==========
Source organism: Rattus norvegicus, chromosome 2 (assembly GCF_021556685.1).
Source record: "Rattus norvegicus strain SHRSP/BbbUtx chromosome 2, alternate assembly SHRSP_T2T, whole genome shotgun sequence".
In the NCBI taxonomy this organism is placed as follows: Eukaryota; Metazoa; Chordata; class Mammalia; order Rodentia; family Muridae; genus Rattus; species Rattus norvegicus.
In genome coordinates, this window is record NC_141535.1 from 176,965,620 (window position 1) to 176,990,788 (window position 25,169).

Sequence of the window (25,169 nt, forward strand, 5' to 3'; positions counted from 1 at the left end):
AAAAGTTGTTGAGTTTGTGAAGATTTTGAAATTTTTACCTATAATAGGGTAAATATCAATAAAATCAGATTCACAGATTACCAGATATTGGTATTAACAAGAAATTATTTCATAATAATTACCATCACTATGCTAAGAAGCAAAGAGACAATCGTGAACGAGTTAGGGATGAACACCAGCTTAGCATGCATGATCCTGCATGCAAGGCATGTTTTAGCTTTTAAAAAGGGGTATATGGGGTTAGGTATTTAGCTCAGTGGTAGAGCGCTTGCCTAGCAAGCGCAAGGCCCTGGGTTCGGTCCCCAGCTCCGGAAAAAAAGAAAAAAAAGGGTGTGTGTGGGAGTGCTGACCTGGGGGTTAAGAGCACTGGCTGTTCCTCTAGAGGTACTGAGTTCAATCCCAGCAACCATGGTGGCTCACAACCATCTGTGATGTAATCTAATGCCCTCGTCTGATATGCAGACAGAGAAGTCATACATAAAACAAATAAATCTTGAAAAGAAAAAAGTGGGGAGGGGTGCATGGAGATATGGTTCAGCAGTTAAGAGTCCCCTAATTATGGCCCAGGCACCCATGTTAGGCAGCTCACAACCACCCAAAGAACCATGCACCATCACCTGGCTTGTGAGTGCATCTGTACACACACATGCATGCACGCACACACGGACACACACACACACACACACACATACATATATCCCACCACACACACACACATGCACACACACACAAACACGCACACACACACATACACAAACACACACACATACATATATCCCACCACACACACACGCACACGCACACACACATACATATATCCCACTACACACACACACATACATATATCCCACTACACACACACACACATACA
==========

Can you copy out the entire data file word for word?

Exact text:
Source organism: Rattus norvegicus, chromosome 2 (assembly GCF_021556685.1).
Source record: "Rattus norvegicus strain SHRSP/BbbUtx chromosome 2, alternate assembly SHRSP_T2T, whole genome shotgun sequence".
In the NCBI taxonomy this organism is placed as follows: Eukaryota; Metazoa; Chordata; class Mammalia; order Rodentia; family Muridae; genus Rattus; species Rattus norvegicus.
In genome coordinates, this window is record NC_141535.1 from 176,965,620 (window position 1) to 176,990,788 (window position 25,169).

Sequence of the window (25,169 nt, forward strand, 5' to 3'; positions counted from 1 at the left end):
AAAAGTTGTTGAGTTTGTGAAGATTTTGAAATTTTTACCTATAATAGGGTAAATATCAATAAAATCAGATTCACAGATTACCAGATATTGGTATTAACAAGAAATTATTTCATAATAATTACCATCACTATGCTAAGAAGCAAAGAGACAATCGTGAACGAGTTAGGGATGAACACCAGCTTAGCATGCATGATCCTGCATGCAAGGCATGTTTTAGCTTTTAAAAAGGGGTATATGGGGTTAGGTATTTAGCTCAGTGGTAGAGCGCTTGCCTAGCAAGCGCAAGGCCCTGGGTTCGGTCCCCAGCTCCGGAAAAAAAGAAAAAAAAGGGTGTGTGTGGGAGTGCTGACCTGGGGGTTAAGAGCACTGGCTGTTCCTCTAGAGGTACTGAGTTCAATCCCAGCAACCATGGTGGCTCACAACCATCTGTGATGTAATCTAATGCCCTCGTCTGATATGCAGACAGAGAAGTCATACATAAAACAAATAAATCTTGAAAAGAAAAAAGTGGGGAGGGGTGCATGGAGATATGGTTCAGCAGTTAAGAGTCCCCTAATTATGGCCCAGGCACCCATGTTAGGCAGCTCACAACCACCCAAAGAACCATGCACCATCACCTGGCTTGTGAGTGCATCTGTACACACACATGCATGCACGCACACACGGACACACACACACACACACACACATACATATATCCCACCACACACACACACATGCACACACACACAAACACGCACACACACACATACACAAACACACACACATACATATATCCCACCACACACACACGCACACGCACACACACATACATATATCCCACTACACACACACACATACATATATCCCACTACACACACACACACATACA